Q: A number of years ago my mother ran a boarding house at 1452 Rose St. in La Crosse. Three other boarding houses were located nearby, and I'm wondering whether La Crosse had other clusters of boarding houses and where were they located?

A: A look at older city directories over the years shows most of the boarding houses (and hotels) in the city were in and around the downtown area. There were fewer on the North Side, but they tended to be near the lumber yards or railroad yards. There weren't any real clusters of boarding houses in the city.

Q: At W5565 Hwy. MM in La Crosse County there is a field stone building with key stones and beautifully designed windows. Does anyone know what the history of this structure is?

A: This building is known as the Oehler Mill and was built along Mormon Creek by Valentine Oehler in the mid-1850s. It is likely the mill served farms in Mor-mon Coulee. Valentine Oehler purchased this property in 1855, and it remained in the Oehler family until 1922. Be-cause the mill is located in a prime area for development and urban en-croachment, the Wiscon-sin Trust for Historic Preservation placed the Oehler Mill on its "10 Most Endangered Histor-ic Properties" list in 2002.

Q: Behind the residence at 3105 Ebner Coulee Road, on city-owned land that is part of Grandad Bluff, there exists remnants of some sort of youth or scout camp that included at least five cabins. All that remains today is portions of the stone hearths for the fireplaces which were in each cabin. From the scattered remains of the rest of these fireplaces, it looks like the cabins were destroyed with dynamite at some time. Does anyone have any history or facts concerning this camp? It would have been in the late 1800s or very early 1900s.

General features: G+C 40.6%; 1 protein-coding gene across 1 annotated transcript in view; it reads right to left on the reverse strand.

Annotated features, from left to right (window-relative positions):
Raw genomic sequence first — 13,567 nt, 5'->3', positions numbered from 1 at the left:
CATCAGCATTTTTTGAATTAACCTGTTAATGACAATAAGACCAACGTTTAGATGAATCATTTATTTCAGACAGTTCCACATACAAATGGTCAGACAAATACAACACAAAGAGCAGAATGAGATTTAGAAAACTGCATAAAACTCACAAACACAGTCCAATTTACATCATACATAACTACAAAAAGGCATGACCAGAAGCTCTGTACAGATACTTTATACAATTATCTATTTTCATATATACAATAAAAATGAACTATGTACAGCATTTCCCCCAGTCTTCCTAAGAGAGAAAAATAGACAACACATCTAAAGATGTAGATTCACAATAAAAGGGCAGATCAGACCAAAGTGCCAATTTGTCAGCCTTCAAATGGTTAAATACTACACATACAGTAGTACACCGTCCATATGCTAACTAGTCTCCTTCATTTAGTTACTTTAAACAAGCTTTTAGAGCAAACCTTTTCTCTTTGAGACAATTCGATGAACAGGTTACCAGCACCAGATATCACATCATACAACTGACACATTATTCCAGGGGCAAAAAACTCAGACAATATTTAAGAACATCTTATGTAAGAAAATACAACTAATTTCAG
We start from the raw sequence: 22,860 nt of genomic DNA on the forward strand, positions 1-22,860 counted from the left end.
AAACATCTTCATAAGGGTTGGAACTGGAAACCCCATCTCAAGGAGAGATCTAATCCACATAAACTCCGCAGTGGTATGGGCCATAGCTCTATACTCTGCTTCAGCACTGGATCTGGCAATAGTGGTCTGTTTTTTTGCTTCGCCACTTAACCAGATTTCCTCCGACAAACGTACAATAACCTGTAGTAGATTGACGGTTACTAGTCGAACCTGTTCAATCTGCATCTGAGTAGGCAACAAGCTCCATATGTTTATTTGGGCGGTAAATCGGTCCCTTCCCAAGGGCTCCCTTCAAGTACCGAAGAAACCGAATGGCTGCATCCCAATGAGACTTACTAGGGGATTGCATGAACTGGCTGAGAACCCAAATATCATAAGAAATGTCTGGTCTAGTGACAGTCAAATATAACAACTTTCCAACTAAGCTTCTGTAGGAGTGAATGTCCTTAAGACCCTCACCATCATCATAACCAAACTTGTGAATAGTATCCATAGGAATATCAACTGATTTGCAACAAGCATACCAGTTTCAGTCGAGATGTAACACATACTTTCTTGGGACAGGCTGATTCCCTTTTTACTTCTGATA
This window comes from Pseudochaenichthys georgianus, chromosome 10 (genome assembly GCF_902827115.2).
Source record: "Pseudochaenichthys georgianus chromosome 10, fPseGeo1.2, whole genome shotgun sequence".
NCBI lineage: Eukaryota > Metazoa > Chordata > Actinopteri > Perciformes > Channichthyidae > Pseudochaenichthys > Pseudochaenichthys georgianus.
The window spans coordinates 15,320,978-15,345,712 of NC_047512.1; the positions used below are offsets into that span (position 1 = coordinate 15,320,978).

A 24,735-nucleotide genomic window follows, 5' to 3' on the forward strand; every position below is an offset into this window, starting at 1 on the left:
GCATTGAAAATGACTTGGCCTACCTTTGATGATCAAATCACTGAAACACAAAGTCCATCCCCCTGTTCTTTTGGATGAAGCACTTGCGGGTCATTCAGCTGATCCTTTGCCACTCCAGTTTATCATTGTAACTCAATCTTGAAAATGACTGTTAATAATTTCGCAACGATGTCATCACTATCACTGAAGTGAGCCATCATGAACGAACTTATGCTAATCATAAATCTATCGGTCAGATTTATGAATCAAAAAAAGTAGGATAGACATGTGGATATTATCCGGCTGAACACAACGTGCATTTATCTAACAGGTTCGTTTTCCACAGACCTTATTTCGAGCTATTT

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A: The La Crosse Public Library archives don't have anything on these cabins, but library staff report it likely was not a scout camp as the Boy Scouts were not organized in this area until the 1920s. A 1906 plat map shows that the land was owned by the La Crosse Stone Co.

Q: Who was the first female hired at the La Crosse Post Office?

A: La Crosse Post-master Jim Armitage went contacted a postal historian in Washington to try to answer this question but had no luck. He said 49 of the La Crosse post office's 181 employees today are women: Two are in management, and the rest are mail processors, rural route drivers, city carriers and maintenance workers.

In cooperation with the La Crosse Public Library, the Tribune invites readers to call in or e-mail questions of local general interest. We'll try to find the answers and print them. The phone number for Ask the Trib is (608) 791-3450. To submit questions by e-mail, send them to news@lacrossetribune.com.

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